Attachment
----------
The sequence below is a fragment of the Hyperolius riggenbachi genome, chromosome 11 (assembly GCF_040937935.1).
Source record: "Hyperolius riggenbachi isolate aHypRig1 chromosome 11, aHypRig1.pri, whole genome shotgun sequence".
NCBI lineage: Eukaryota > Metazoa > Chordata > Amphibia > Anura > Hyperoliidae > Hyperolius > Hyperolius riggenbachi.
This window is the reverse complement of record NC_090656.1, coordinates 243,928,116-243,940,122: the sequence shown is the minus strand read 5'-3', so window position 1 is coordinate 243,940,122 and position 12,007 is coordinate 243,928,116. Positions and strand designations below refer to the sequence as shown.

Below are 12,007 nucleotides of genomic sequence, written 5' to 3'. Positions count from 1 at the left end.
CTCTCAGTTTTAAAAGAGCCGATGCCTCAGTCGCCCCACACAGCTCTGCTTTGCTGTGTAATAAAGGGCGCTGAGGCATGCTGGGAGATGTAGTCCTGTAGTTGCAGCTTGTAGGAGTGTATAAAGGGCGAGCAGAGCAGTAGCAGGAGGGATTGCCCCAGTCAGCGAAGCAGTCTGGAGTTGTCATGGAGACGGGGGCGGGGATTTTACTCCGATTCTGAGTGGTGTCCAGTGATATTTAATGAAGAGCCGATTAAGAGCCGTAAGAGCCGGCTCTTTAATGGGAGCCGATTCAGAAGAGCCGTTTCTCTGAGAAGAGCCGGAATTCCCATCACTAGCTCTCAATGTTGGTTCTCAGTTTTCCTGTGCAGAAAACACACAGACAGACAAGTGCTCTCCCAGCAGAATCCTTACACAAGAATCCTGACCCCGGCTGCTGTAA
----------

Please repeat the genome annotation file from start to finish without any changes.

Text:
The sequence below is a fragment of the Hyperolius riggenbachi genome, chromosome 11 (assembly GCF_040937935.1).
Source record: "Hyperolius riggenbachi isolate aHypRig1 chromosome 11, aHypRig1.pri, whole genome shotgun sequence".
NCBI lineage: Eukaryota > Metazoa > Chordata > Amphibia > Anura > Hyperoliidae > Hyperolius > Hyperolius riggenbachi.
This window is the reverse complement of record NC_090656.1, coordinates 243,928,116-243,940,122: the sequence shown is the minus strand read 5'-3', so window position 1 is coordinate 243,940,122 and position 12,007 is coordinate 243,928,116. Positions and strand designations below refer to the sequence as shown.

Below are 12,007 nucleotides of genomic sequence, written 5' to 3'. Positions count from 1 at the left end.
CTCTCAGTTTTAAAAGAGCCGATGCCTCAGTCGCCCCACACAGCTCTGCTTTGCTGTGTAATAAAGGGCGCTGAGGCATGCTGGGAGATGTAGTCCTGTAGTTGCAGCTTGTAGGAGTGTATAAAGGGCGAGCAGAGCAGTAGCAGGAGGGATTGCCCCAGTCAGCGAAGCAGTCTGGAGTTGTCATGGAGACGGGGGCGGGGATTTTACTCCGATTCTGAGTGGTGTCCAGTGATATTTAATGAAGAGCCGATTAAGAGCCGTAAGAGCCGGCTCTTTAATGGGAGCCGATTCAGAAGAGCCGTTTCTCTGAGAAGAGCCGGAATTCCCATCACTAGCTCTCAATGTTGGTTCTCAGTTTTCCTGTGCAGAAAACACACAGACAGACAAGTGCTCTCCCAGCAGAATCCTTACACAAGAATCCTGACCCCGGCTGCTGTAA